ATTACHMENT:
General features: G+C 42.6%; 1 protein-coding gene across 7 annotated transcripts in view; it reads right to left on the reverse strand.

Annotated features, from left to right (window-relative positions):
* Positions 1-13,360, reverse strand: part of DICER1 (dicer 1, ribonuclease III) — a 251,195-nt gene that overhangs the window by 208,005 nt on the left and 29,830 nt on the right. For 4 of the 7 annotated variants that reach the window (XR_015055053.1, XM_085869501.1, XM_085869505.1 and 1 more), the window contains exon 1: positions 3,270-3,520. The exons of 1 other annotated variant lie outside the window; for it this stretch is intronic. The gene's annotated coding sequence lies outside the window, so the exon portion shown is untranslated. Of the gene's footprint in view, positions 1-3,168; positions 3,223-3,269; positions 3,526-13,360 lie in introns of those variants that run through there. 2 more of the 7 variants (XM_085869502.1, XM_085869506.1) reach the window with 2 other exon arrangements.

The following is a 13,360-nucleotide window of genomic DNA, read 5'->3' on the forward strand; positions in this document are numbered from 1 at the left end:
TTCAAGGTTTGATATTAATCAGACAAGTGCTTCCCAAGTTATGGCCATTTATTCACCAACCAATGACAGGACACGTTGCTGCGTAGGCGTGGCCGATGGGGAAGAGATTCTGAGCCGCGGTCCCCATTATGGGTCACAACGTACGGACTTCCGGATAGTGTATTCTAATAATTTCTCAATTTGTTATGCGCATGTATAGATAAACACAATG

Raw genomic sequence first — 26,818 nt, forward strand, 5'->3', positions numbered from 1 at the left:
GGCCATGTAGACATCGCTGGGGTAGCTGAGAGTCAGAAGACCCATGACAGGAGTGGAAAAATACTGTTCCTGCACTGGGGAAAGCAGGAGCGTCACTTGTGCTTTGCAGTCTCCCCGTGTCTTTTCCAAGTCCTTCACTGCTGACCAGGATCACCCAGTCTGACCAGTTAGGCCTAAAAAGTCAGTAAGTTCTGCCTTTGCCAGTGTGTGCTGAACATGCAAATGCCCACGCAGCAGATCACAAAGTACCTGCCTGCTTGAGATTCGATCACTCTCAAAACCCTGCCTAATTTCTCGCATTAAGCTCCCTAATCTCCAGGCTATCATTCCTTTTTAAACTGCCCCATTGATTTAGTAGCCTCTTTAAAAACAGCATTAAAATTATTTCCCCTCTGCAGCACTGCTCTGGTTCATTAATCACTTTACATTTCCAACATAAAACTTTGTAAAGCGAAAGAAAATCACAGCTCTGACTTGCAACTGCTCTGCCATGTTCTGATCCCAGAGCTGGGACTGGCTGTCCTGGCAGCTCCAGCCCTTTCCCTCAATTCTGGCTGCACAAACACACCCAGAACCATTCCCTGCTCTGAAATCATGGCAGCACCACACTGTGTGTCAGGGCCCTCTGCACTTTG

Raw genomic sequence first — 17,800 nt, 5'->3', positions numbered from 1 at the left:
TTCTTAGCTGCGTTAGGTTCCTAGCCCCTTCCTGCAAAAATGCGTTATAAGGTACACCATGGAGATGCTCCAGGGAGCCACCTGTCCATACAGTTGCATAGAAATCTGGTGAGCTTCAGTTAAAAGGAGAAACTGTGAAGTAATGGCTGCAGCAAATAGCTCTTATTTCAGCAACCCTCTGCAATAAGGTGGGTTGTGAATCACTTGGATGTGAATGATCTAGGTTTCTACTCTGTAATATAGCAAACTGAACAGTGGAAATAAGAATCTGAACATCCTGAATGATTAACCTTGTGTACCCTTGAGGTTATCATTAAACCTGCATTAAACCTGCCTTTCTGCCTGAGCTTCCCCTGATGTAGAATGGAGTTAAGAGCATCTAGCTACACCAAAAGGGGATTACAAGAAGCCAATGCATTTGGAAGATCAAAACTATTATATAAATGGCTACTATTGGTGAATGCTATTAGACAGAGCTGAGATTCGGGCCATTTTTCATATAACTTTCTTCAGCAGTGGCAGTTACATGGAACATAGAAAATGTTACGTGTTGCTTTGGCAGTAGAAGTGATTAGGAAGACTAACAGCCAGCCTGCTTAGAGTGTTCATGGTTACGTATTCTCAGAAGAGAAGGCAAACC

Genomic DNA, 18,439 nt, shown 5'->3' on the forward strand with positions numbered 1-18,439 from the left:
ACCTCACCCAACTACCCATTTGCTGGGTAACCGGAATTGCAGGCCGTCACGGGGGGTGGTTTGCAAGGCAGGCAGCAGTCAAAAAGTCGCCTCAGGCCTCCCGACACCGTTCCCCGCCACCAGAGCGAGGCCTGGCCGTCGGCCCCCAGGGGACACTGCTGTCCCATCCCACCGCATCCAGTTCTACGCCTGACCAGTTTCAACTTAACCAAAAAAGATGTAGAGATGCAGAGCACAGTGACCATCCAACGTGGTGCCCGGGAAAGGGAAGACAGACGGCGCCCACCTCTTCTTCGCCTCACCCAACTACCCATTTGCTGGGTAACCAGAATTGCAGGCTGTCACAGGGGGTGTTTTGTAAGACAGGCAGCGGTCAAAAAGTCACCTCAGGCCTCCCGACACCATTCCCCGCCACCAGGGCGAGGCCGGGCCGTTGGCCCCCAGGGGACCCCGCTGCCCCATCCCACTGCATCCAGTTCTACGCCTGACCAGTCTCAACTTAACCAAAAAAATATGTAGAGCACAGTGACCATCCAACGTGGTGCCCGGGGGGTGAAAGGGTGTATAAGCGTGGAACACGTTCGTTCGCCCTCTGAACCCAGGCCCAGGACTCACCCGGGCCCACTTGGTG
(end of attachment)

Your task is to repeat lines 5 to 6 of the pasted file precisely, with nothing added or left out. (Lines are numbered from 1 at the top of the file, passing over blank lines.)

TTCAAGGTTTGATATTAATCAGACAAGTGCTTCCCAAGTTATGGCCATTTATTCACCAACCAATGACAGGACACGTTGCTGCGTAGGCGTGGCCGATGGGGAAGAGATTCTGAGCCGCGGTCCCCATTATGGGTCACAACGTACGGACTTCCGGATAGTGTATTCTAATAATTTCTCAATTTGTTATGCGCATGTATAGATAAACACAATG

Raw genomic sequence first — 26,818 nt, forward strand, 5'->3', positions numbered from 1 at the left: